One of the many repercussions of the COVID-19 pandemic has been a surge in hunger rates around the world.
Food systems have been disrupted, countless families have been unable to afford groceries, and schools, where children could reliably receive nutritious meals, have been closed. As a result, progress on Global Goal 2: Ending Hunger has been derailed.
Now, many countries are desperately trying to avert famine-like conditions, while also ensuring that the most vulnerable populations have access to nutritious food.
The pandemic has painfully highlighted what has been plainly clear for years now: The global hunger crisis, much like poverty, is wholly preventable.
Paul Newnham, director of the SDG2 Advocacy Hub, spoke with Global Citizen about the impact of COVID-19 on food security and how we can overcome the global hunger crisis.
Photo by Diana Patient
Global Citizen: How has the COVID-19 pandemic worsened the global hunger crisis?
Paul Newnham: Six hundred and ninety million people were hungry or undernourished in 2019, and the COVID-19 pandemic could add up to 132 million more to the undernutrition estimates. With government priorities shifting to meet the pressures of the pandemic, international aid budgets have been cut, reprioritized, or shifted — this threatens many vulnerable people living on the breadline, and dependent on these international organizations for their livelihoods.
What stress points did the pandemic reveal in the global food system?
Good food is vulnerable to disruption. The pandemic highlighted the fragility of global food systems: Due to lockdowns, supermarket shelves were empty while stocks of food stuff were sitting idle in factories, milk was being poured down the drain, and food was left to rot in fields. This highlighted the interconnectedness of the system, too.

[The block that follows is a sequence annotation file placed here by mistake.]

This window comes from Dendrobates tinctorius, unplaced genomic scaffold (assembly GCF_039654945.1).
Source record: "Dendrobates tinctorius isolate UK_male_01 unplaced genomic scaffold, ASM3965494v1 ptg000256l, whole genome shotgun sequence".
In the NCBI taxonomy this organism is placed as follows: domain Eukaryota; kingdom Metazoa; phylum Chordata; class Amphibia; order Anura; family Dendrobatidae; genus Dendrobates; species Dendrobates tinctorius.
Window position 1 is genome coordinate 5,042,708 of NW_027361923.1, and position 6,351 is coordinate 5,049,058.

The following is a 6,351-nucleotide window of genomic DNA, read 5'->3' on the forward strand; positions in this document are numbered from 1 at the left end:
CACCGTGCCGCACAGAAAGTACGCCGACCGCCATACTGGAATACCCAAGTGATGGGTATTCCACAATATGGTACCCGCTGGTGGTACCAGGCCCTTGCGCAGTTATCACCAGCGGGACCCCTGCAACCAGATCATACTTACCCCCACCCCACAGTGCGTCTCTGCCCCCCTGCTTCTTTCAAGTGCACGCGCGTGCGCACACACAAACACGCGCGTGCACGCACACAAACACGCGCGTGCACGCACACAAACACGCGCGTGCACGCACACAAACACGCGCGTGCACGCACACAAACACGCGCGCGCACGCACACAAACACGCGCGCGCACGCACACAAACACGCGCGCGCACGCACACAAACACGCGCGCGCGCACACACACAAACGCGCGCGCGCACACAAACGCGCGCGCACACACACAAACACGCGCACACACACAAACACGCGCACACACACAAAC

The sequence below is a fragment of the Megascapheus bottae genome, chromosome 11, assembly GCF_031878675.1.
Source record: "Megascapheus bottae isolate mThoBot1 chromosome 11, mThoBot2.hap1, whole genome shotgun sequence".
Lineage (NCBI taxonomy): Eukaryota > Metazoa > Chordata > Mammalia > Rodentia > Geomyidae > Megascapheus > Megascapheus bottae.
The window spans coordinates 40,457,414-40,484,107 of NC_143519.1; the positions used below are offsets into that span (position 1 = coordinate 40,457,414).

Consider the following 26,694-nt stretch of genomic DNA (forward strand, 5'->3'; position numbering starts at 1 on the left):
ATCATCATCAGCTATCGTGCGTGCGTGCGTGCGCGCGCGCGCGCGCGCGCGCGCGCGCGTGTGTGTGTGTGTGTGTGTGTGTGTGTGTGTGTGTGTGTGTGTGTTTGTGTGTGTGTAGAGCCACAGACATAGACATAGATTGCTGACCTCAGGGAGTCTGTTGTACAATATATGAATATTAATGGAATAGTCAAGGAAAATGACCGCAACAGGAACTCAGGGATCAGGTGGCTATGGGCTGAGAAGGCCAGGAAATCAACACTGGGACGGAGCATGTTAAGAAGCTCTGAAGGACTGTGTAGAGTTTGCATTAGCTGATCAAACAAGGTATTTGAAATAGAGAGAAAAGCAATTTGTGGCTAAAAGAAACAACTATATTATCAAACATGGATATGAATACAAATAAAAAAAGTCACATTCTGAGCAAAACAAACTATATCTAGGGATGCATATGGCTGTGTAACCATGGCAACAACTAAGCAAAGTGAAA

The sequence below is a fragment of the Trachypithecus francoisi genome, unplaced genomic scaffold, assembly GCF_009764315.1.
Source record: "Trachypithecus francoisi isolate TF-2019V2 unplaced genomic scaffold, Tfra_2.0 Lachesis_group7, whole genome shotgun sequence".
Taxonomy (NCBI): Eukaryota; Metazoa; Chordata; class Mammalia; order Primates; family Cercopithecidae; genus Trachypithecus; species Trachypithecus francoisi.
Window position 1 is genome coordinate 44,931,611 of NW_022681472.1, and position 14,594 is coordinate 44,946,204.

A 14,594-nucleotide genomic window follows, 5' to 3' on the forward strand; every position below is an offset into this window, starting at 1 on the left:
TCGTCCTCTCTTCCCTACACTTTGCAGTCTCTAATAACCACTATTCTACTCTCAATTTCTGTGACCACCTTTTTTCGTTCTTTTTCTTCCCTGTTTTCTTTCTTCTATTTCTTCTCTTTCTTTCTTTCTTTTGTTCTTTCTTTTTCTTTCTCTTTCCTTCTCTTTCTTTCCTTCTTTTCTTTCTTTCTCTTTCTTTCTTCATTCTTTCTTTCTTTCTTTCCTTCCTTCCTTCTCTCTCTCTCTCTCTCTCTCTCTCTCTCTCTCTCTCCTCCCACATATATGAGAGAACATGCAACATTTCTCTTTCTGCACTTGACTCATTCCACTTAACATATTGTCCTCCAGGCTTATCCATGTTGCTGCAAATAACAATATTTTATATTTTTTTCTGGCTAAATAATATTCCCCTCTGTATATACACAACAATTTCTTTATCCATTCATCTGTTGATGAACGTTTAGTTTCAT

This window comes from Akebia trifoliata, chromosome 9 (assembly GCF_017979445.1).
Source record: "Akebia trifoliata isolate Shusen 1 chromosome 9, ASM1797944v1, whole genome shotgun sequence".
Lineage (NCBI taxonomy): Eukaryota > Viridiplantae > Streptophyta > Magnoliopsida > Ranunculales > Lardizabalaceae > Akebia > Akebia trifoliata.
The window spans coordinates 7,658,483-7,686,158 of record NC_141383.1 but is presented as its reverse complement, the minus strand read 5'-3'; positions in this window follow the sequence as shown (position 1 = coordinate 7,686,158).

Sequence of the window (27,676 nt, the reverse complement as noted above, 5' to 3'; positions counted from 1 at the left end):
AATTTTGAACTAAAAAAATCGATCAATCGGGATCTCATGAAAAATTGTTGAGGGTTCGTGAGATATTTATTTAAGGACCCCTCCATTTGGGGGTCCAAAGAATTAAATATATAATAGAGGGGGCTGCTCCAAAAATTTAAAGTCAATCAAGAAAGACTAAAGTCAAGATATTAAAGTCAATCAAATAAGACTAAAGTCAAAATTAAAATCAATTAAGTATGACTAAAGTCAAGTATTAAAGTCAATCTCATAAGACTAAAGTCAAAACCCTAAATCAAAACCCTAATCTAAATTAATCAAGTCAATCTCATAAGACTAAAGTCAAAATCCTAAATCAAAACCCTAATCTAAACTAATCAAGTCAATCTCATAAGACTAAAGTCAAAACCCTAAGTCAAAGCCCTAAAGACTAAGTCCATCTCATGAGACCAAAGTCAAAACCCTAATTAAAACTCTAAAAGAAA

The increased risk factor of COVID-19 for overweight and obese people has also drawn light to the health crises fueled by the lack of access and affordability of healthy, nutritious foods.
How can countries better safeguard their food systems to face future crises?
Good food makes progress possible. It has to be a whole systems approach, starting with the future in mind. What future do we all want? A future where we have good food for all. How do we achieve that? A complete transformation of the whole food systems — from farmer right through to consumer.
Food systems need to be resilient to withstand shocks and increase their sustainability to prevent future shocks. To do this, countries must take a systems approach; starting at the farm level — by supporting farmers to practice sustainable practices, ending at the consumer level — by supporting healthy and sustainable food choices. This will support the food systems transformation needed, to a food system that serves people and planet.
WFP delivers rations of high energy biscuits to school children's homes now that schools are closed due to COVID-19.
The pandemic has increased the number of people living in famine-like conditions. Can you, broadly speaking, lay out how humanitarian groups are assisting these populations?